My family rang in the Jewish new year at a friend’s home. After we chanted the blessings and before we sat down to eat our meal, the host asked each of the guests to take turns saying what we were most thankful for in the past year.
Giving thanks is something we don’t do enough. We spend a lot of time complaining over the course of the year—and often rightfully so—with our over-scheduled lives, a bad economy, and hatred and tragedy plaguing the world, often specifically targeting the Jewish people.
Sometimes the bad overshadows the overwhelming good in our lives. But now, with Thanksgiving just around the corner, it’s an ideal time to stop and count our blessings.
Giving thanks is core to Judaism. In fact, it’s the first thing we’re instructed to do each morning before we get out of bed. The very first prayer that Jews recite upon waking is Modeh Ani, “I give thanks,” thanking God for protection.
Self-help author Melody Beattie emphasizes the importance and the creativity of being grateful. “Gratitude unlocks the fullness of life. It turns what we have into enough and more,” she said. “It turns denial into acceptance, chaos to order, confusion to clarity. It can turn a meal into a feast, a house into a home, a stranger into a friend. Gratitude makes sense of our past, brings peace for today, and creates a vision for tomorrow.”
I am thankful for many blessings in my life. To name a few:
I’m grateful for being an American Jewish woman, endowed with the freedom to be anything in life that I want to be, no matter my religion or gender.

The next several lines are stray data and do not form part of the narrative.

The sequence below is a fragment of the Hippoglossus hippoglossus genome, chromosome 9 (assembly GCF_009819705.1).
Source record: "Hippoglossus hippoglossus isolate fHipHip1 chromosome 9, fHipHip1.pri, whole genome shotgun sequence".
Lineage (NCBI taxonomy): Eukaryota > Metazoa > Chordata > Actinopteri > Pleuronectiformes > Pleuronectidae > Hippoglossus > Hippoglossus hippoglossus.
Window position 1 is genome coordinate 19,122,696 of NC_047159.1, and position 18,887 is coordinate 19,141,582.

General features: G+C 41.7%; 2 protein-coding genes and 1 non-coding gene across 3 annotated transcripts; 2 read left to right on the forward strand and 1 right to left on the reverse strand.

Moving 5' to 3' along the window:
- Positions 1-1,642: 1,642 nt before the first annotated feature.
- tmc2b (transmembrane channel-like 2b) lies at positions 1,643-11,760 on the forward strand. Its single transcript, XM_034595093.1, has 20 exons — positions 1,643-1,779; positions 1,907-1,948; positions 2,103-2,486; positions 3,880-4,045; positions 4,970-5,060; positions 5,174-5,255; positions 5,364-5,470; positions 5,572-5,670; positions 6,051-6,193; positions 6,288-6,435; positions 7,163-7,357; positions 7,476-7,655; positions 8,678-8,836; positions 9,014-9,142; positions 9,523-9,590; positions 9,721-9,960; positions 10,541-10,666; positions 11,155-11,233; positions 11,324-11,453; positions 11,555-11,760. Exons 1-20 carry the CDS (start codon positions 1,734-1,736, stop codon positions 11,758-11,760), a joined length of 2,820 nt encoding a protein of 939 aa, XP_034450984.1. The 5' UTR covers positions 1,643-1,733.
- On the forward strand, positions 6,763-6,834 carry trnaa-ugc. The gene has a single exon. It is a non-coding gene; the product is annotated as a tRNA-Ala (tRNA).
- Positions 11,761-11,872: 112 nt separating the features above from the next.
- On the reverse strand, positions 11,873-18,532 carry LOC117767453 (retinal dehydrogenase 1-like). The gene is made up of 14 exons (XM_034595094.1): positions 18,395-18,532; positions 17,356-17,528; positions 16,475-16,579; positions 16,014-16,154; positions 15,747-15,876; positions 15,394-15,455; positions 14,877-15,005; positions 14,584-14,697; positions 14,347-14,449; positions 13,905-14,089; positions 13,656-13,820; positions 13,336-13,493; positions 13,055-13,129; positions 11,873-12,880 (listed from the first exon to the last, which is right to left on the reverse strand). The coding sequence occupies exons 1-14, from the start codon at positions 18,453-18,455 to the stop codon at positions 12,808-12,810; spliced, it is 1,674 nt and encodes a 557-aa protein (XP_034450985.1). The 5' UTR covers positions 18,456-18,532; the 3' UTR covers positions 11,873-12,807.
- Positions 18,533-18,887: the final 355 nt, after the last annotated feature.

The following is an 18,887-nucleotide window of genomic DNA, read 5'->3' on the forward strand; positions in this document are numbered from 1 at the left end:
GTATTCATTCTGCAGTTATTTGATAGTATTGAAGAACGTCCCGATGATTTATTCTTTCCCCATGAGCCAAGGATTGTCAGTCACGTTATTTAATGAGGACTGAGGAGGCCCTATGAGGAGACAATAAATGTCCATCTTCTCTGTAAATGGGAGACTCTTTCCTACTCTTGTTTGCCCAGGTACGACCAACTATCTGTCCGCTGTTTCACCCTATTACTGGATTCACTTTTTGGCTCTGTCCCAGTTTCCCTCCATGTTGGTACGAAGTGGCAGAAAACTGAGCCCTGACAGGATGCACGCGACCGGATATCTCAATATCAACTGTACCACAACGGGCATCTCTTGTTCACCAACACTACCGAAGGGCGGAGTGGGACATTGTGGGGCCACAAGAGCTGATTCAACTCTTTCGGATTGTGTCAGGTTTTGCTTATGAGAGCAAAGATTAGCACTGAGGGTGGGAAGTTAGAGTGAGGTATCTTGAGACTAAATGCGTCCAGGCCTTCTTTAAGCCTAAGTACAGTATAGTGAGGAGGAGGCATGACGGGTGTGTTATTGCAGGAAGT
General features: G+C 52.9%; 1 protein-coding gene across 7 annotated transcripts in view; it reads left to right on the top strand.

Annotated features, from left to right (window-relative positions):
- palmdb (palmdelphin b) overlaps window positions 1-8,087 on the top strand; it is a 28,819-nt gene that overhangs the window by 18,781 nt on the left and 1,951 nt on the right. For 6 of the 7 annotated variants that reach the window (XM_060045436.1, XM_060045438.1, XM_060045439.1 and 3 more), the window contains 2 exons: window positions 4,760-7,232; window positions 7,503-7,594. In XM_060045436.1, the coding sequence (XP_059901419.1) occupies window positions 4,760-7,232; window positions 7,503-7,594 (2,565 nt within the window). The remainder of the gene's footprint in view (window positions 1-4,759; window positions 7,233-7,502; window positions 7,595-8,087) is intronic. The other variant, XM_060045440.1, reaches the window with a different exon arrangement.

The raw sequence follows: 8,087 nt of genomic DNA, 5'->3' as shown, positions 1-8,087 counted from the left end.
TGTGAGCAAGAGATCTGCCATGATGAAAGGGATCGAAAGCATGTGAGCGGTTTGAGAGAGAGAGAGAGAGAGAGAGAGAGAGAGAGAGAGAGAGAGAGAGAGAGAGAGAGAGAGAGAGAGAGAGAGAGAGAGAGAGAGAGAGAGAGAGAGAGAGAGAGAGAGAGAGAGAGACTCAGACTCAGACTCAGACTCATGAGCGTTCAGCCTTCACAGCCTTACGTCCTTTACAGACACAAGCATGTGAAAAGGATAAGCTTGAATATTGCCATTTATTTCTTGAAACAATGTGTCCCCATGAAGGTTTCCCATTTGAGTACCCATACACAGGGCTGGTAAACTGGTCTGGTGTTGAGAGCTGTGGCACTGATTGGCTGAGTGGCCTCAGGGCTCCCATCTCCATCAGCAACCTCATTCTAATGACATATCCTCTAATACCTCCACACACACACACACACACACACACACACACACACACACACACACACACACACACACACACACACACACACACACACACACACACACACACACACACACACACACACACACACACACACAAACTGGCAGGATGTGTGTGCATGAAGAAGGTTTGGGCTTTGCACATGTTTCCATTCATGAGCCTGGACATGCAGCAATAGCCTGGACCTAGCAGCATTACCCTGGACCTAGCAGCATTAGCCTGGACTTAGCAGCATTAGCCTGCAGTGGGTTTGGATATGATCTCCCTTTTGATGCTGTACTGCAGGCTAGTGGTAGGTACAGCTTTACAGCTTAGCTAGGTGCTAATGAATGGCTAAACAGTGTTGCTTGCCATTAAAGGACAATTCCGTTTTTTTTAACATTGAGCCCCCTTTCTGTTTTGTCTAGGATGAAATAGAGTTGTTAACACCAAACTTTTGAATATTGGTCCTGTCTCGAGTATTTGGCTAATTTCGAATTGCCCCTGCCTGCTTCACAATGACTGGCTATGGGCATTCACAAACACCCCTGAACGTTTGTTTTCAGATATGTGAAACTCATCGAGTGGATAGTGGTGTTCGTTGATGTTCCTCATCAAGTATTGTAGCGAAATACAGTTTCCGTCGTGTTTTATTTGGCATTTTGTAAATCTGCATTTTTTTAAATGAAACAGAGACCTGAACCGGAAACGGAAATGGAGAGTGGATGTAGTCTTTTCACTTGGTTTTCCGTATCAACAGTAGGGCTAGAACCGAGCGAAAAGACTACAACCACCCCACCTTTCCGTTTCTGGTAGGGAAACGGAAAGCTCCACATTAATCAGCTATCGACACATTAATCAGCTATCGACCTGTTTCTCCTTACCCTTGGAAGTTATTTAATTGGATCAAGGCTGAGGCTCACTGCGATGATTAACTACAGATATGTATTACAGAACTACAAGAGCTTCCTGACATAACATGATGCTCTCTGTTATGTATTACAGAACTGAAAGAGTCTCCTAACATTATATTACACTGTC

I’m thankful to my parents for raising me in a loving, compassionate, and haimish Jewish home and for serving as models of love to emulate in my own life.
I’m blessed to have had three of my grandparents live to see me grow up. Throughout my childhood, I would weave together the fabric of my family history as they’d transmit to me bits and pieces of our shared story, over a game of gin rummy or while filling in a crossword puzzle with me. Three Passovers ago, my maternal grandmother died at the advanced age of 93; but I still visit my father’s parents in Long Island often.
I’m thankful for attending excellent schools in a safe learning environment with extraordinary teachers, who nourished my potential. This fall, I watched the new documentary film Waiting for Superman, which examines the failures of American public education, following five students through the fraught school system. The students were forced to leave their education to fate, a lottery dictating whether they would attend the higher-quality charter school in their area. Witnessing their struggle, I realized how much I’d taken my own education for granted.
And I’m thankful for being a member of a committed, caring, and vibrant Jewish community here in Chicago. Our community strives to repair the world each day, lending a hand to Jews and non-Jews in the Chicago area and to Jews in need around the world.
I hope you’ll count the blessings in your own life—not just on Thanksgiving—but every morning before you get out of bed.
What are you most thankful for this year? Comment below: